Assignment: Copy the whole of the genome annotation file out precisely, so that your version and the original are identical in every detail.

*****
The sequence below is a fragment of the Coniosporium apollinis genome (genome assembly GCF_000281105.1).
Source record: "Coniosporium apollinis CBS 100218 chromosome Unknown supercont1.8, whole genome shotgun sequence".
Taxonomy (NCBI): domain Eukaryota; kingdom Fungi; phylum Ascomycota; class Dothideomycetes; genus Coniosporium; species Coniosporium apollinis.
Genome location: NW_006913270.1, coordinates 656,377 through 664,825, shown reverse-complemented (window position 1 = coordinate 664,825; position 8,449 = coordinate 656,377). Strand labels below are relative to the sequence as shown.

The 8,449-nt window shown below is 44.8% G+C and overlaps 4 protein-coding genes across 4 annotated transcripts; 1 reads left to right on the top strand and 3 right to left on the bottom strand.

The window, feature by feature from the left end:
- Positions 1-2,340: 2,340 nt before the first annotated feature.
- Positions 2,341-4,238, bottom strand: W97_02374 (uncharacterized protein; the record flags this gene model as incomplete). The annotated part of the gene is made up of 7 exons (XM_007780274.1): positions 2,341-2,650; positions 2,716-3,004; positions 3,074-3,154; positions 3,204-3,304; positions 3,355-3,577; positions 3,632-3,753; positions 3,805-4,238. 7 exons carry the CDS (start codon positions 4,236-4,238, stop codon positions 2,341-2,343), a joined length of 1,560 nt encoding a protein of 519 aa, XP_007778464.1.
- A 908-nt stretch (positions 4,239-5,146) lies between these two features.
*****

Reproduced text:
The sequence below is a fragment of the Coniosporium apollinis genome (genome assembly GCF_000281105.1).
Source record: "Coniosporium apollinis CBS 100218 chromosome Unknown supercont1.8, whole genome shotgun sequence".
Taxonomy (NCBI): domain Eukaryota; kingdom Fungi; phylum Ascomycota; class Dothideomycetes; genus Coniosporium; species Coniosporium apollinis.
Genome location: NW_006913270.1, coordinates 656,377 through 664,825, shown reverse-complemented (window position 1 = coordinate 664,825; position 8,449 = coordinate 656,377). Strand labels below are relative to the sequence as shown.

The 8,449-nt window shown below is 44.8% G+C and overlaps 4 protein-coding genes across 4 annotated transcripts; 1 reads left to right on the top strand and 3 right to left on the bottom strand.

The window, feature by feature from the left end:
- Positions 1-2,340: 2,340 nt before the first annotated feature.
- Positions 2,341-4,238, bottom strand: W97_02374 (uncharacterized protein; the record flags this gene model as incomplete). The annotated part of the gene is made up of 7 exons (XM_007780274.1): positions 2,341-2,650; positions 2,716-3,004; positions 3,074-3,154; positions 3,204-3,304; positions 3,355-3,577; positions 3,632-3,753; positions 3,805-4,238. 7 exons carry the CDS (start codon positions 4,236-4,238, stop codon positions 2,341-2,343), a joined length of 1,560 nt encoding a protein of 519 aa, XP_007778464.1.
- A 908-nt stretch (positions 4,239-5,146) lies between these two features.